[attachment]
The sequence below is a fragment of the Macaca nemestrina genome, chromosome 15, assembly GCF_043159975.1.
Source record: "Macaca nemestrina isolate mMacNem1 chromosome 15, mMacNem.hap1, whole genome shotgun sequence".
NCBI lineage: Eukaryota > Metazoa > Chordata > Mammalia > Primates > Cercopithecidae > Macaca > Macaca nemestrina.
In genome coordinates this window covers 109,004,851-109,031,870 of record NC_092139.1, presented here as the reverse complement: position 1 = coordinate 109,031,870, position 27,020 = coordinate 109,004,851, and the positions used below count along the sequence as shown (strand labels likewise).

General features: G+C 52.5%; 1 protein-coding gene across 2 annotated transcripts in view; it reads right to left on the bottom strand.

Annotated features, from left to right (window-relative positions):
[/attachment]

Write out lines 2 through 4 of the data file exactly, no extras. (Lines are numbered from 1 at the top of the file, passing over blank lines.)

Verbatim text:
Source record: "Macaca nemestrina isolate mMacNem1 chromosome 15, mMacNem.hap1, whole genome shotgun sequence".
NCBI lineage: Eukaryota > Metazoa > Chordata > Mammalia > Primates > Cercopithecidae > Macaca > Macaca nemestrina.
In genome coordinates this window covers 109,004,851-109,031,870 of record NC_092139.1, presented here as the reverse complement: position 1 = coordinate 109,031,870, position 27,020 = coordinate 109,004,851, and the positions used below count along the sequence as shown (strand labels likewise).